Xconomist of the Week: Sramana Mitra Combats Infant Entrepreneur Mortality
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businesses that already have traction, meaning they have customers, validated business models, validated pricing models. That takes time and you have to bootstrap through the various phases to get there.
We want to mitigate your changes of getting rejected by VCs because you went out too soon. In the case of Freshdesk, they did a very nice job of getting customers using a free version of their product and converting a portion of those free users to paying customers, therefore validating both their business model and their pricing model. When you go to investors with a sufficiently large market opportunity, that is a financeable situation.
X: When it comes to nourishing early stage startups, what do you think the Silicon Valley establishment is doing right? What is it doing wrong?
SM: Let’s start with what the valley is doing right. I do a lot of case studies of companies that have made it all the way to $5 million in annual revenue, and in the process I see companies that are fabulous, high-powered companies, not just in Silicon Valley but from other parts of the world. Last week I spoke with a company called Fine Art America. When I did a piece on them for Forbes in 2010 they were at $1 million in revenue, and today they are over $5 million. Guess how many employees they have? Three. To do $5 million in revenue with three people is an immensely complicated task, but the reason this is an important case study is that we have created compelling models for using outsourcing and various other ways of pulling resources together that are highly capital-efficient.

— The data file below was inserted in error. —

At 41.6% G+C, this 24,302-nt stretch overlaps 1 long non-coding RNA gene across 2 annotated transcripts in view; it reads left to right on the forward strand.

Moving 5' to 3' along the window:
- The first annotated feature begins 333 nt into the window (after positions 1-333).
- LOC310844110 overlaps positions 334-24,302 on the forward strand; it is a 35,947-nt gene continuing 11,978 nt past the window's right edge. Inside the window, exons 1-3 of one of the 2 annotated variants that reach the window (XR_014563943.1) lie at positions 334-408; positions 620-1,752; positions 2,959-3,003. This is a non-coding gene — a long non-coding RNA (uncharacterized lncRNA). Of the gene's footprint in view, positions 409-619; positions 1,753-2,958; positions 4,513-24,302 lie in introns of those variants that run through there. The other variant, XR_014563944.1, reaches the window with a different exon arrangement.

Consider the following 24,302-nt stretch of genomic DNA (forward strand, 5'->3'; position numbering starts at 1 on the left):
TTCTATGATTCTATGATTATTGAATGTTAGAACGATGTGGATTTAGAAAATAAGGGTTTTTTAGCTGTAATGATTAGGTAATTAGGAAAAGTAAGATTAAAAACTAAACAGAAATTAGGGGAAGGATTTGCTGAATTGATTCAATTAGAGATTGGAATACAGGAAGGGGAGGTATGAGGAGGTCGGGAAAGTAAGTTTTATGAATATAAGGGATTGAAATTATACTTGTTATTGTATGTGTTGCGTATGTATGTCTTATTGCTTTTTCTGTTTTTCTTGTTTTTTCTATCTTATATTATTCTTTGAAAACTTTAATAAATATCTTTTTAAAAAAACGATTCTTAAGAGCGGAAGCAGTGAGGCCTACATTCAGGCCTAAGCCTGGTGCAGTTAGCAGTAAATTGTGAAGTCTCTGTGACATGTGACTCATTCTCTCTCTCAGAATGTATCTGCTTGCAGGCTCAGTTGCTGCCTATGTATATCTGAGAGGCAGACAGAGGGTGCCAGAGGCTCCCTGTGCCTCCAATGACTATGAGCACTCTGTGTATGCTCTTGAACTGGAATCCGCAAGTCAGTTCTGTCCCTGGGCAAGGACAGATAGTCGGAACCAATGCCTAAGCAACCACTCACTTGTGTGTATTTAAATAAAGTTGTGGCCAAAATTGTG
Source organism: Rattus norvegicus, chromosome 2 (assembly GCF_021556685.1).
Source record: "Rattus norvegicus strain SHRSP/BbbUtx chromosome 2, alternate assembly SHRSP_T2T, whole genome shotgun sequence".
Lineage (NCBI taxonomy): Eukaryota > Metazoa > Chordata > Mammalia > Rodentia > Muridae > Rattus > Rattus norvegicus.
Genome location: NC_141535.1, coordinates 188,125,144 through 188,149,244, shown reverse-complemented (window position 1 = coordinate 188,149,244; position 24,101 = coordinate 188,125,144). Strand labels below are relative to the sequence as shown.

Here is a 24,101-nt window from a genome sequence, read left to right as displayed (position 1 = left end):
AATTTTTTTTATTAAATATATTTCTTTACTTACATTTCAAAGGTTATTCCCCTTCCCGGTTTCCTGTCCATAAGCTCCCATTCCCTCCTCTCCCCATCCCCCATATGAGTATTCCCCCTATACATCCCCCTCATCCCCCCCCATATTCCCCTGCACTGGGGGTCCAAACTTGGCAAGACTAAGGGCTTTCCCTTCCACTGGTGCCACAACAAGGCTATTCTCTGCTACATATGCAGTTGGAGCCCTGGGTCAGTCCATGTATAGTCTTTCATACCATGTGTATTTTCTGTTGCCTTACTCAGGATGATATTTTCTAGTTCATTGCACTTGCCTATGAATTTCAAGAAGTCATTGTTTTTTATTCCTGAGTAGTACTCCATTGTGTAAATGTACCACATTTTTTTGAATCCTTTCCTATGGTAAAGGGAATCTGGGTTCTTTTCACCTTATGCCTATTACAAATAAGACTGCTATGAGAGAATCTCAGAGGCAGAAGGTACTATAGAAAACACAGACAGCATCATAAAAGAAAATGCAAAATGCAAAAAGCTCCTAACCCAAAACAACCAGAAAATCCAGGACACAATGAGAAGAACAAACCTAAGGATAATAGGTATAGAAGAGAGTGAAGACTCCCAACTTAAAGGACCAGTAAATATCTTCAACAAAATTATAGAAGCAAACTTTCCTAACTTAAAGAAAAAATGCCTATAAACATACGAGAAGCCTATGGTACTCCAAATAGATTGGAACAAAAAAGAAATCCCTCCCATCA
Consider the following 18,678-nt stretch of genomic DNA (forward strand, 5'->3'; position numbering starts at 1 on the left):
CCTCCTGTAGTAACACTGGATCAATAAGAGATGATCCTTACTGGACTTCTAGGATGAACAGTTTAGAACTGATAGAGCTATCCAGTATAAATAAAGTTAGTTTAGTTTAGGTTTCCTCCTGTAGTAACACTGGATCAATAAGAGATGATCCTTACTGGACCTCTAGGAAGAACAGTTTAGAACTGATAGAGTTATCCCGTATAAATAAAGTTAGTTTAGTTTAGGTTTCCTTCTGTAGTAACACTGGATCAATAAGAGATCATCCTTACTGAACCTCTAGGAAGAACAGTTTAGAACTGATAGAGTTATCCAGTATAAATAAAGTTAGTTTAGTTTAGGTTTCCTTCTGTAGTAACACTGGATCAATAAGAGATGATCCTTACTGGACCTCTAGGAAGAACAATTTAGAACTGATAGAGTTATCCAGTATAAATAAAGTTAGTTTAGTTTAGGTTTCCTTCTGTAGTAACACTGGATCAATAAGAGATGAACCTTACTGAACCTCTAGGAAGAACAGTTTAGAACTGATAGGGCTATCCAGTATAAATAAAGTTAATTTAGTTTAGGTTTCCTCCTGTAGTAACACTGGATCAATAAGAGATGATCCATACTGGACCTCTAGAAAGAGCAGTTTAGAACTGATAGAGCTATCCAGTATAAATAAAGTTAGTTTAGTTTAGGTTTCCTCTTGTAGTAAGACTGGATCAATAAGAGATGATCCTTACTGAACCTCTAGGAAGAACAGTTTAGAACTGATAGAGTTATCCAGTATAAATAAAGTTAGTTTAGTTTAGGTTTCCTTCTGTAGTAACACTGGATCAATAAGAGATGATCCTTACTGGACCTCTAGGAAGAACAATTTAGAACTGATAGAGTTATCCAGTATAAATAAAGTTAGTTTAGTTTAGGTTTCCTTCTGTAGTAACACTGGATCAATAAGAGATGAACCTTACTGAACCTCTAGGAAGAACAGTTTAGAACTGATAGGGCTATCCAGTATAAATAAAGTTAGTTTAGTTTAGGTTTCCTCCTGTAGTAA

It’s not so much Silicon Valley as it’s the entrepreneurs of the world who are figuring out ways of building companies in very capital-efficient ways. We teach companies how to do this, and it gives them negotiating power. If you are three people and you have revenue of $5 million a year, when you sit down with a VC the negotiating power is in your hands. I’m very much in favor of putting the leverage in the entrepreneurs’ hands, as opposed to the investors’.
Now, there are gaps, and one of them is this: Not everything can be done in a capital-efficient manner. If you are trying to do certain kinds of R&D and technology development, it requires some up-front investment. Silicon Valley is not doing as good a job with these kinds of companies. I was talking to a VC friend the other day and he said he was seeing a lot of interesting things in nanomaterials. I said, “At what point do you invest in a nanomaterial company?” This is very difficult to validate. There has to be some investment in the R&D to get the physics right. He said, “Our assumption is that these technologies are incubated inside university labs and that by the time it hits the investment circuit, all of those risk of R&D are taken out.” Okay, that is a reasonable answer, but it puts all the burden of R&D and core technology development outside the VC industry. And you can talk to healthcare entrepreneurs, biotech and life science entrepreneurs, cleantech entrepreneurs, and a lot of them are really struggling.
This is a real gap. I talked about this in the fourth volume of my Entrepreneur Journeys series, Innovation: Need of the Hour. There is no long-term thinking in Silicon Valley about investing in real innovation. There are some investors who do take such risks, but they are very few and far between.